By Mcebisi Ndletyana
Introducing the lives and works of 5 unparalleled African intellectuals within the former Cape colony, this certain historical past makes a speciality of the pioneering roles performed via those coarchitects of South African modernity and the contributions they made within the fields of literature, poetry, politics, faith, and journalism. supplying an in-depth check out how they reacted to colonial conquest and missionary proselytizing, the elaborate process by which those ancient figures straddled either the Western and African worlds is totally explored, in addition to the ways in which those contributors shaped the root of the trendy nationalist liberation fight opposed to colonialism and apartheid.
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Extra resources for African Intellectuals in 19th and Early 20th Century South Africa
Soga hadn’t thought it possible that people were capable of such ingenuity. However, Glasgow also relieved Soga of his naivety about the moral compass of the Western world. An incident involving the theft of his books and a satchel, which he had trustfully left just outside the door of a house facing the street, shattered his illusion that all Scots were morally upright. 19 A F R IC A N I N T E L L E C T UA L S In Glasgow, Soga afﬁrmed his faith through baptism, and embarked on serious theological training at the Free Church Seminary School.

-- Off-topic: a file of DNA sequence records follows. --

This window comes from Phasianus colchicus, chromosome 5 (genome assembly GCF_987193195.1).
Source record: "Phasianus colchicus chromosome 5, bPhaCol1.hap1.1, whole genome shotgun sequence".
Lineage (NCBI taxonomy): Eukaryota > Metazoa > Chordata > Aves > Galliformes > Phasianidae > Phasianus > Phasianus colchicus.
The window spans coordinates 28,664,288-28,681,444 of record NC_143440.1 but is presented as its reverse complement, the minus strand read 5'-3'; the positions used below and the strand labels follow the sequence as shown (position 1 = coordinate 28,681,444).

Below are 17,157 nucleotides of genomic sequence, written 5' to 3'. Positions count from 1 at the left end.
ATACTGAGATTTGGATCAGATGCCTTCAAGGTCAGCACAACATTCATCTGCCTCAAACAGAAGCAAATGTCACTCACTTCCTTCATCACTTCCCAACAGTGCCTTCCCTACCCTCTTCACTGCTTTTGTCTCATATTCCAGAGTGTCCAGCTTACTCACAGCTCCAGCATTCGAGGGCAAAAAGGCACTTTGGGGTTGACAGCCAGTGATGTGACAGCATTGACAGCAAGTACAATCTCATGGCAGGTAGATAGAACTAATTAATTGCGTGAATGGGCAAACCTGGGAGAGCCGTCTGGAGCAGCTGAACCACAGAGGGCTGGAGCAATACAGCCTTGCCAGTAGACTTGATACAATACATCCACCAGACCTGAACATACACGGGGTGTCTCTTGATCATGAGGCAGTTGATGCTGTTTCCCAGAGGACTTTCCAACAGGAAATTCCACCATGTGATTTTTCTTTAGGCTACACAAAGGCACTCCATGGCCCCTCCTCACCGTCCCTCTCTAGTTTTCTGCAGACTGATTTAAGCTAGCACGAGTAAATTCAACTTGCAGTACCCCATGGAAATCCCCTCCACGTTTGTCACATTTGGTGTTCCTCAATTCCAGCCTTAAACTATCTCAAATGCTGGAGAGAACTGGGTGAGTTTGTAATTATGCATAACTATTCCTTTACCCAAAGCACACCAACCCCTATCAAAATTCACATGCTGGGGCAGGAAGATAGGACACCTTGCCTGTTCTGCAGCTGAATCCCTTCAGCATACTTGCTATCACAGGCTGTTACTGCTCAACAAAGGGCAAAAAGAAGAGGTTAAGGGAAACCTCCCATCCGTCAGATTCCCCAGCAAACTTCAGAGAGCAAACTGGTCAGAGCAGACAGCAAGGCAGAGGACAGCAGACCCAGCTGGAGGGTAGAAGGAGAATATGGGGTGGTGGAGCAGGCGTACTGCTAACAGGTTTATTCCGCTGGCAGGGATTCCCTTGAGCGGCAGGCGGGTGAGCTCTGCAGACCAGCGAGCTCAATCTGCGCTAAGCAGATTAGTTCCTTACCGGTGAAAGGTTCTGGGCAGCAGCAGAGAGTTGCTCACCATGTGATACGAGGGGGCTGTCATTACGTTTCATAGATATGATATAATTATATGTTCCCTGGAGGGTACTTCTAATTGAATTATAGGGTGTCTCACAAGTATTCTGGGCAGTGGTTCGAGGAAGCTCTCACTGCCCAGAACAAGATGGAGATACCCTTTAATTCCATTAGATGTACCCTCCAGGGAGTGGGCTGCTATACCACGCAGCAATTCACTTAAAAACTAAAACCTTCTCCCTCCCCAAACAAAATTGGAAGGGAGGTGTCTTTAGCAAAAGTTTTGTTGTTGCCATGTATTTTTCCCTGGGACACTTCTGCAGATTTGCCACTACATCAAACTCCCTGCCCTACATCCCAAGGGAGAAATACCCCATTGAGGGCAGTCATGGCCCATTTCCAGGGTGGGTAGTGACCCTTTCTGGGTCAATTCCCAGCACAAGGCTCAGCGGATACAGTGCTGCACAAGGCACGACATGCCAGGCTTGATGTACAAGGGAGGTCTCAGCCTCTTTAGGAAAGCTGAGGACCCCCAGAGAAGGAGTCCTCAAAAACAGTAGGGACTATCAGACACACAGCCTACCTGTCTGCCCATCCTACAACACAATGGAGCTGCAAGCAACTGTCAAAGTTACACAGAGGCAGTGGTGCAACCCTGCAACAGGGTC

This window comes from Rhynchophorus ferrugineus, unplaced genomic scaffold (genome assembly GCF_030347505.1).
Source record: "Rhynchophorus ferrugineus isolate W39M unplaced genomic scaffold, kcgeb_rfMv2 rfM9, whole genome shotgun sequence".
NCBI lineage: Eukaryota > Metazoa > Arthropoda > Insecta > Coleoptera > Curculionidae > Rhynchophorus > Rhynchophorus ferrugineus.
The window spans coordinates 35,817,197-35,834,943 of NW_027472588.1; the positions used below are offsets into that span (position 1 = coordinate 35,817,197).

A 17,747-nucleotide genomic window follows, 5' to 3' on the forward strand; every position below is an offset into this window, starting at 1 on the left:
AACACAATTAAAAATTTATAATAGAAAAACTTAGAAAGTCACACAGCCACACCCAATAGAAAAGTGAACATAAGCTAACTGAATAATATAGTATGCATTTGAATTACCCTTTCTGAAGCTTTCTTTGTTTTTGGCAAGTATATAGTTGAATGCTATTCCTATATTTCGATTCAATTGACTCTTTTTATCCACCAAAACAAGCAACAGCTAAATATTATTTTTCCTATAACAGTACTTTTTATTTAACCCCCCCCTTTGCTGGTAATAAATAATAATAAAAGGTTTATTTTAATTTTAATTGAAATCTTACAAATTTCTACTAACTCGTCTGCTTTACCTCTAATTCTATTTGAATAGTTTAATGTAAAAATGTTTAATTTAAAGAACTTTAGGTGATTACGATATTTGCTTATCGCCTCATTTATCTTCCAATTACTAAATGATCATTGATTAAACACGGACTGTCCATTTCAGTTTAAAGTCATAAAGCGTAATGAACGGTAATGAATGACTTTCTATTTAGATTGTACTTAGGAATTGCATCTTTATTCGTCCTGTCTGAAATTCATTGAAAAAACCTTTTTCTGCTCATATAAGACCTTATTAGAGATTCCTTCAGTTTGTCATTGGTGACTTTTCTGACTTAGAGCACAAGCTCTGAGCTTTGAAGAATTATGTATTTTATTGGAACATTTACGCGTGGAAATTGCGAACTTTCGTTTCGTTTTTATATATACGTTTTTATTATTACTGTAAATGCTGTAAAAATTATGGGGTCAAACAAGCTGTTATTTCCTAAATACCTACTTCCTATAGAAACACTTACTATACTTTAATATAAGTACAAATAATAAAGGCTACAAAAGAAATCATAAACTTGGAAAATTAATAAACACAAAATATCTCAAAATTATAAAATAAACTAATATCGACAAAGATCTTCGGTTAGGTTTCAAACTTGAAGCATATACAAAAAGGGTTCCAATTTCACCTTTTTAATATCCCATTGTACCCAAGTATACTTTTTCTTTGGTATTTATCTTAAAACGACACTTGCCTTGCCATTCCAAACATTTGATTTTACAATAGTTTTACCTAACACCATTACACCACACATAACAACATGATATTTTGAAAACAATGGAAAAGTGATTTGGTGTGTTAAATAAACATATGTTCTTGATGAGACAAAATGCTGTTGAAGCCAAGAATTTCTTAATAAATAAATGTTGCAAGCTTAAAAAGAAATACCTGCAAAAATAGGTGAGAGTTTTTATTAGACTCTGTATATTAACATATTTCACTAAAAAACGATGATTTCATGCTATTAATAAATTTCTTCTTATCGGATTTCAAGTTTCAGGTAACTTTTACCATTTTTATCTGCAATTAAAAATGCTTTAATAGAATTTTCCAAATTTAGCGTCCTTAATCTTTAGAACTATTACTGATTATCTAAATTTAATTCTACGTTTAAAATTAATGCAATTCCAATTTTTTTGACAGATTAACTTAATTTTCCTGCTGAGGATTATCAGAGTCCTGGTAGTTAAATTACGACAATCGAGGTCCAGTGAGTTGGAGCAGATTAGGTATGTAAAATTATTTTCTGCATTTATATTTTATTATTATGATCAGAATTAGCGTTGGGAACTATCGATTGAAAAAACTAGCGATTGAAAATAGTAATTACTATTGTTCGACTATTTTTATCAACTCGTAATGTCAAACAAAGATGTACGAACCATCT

Za T I YO S O G A Lovedale Seminary College, which was started in 1824. The missionary Reverend William Chalmers paid for Soga to attend the prestigious Lovedale Seminary College in Alice from 1844 until 1846, when the College closed temporarily, due to war on the frontier. Prior to this, Soga had come under missionary inﬂuence at his parents’ home in Mgwali. Soga left Lovedale with the missionaries, to go to the city of Glasgow, in Scotland, for the ﬁrst of two formative visits. He returned to take up the job of headmaster of Uniondale mission school in Keiskammahoek in 1849.
Christian converts themselves (although in truth Old Soga was only a nominal Christian)’ Tiyo’s parents were more than happy to have their son receive missionary tutelage. They were among the early recruits of the ﬁrst-ever African missionary, Ntsikana, and lived by Christian values. In keeping with these values, Tiyo was never circumcised. No matter his personal religious beliefs, Old Soga appreciated the beneﬁts of modern inﬂuence. In 1835 he became a pioneer of modern farming techniques among his community.
African Intellectuals in 19th and Early 20th Century South Africa by Mcebisi Ndletyana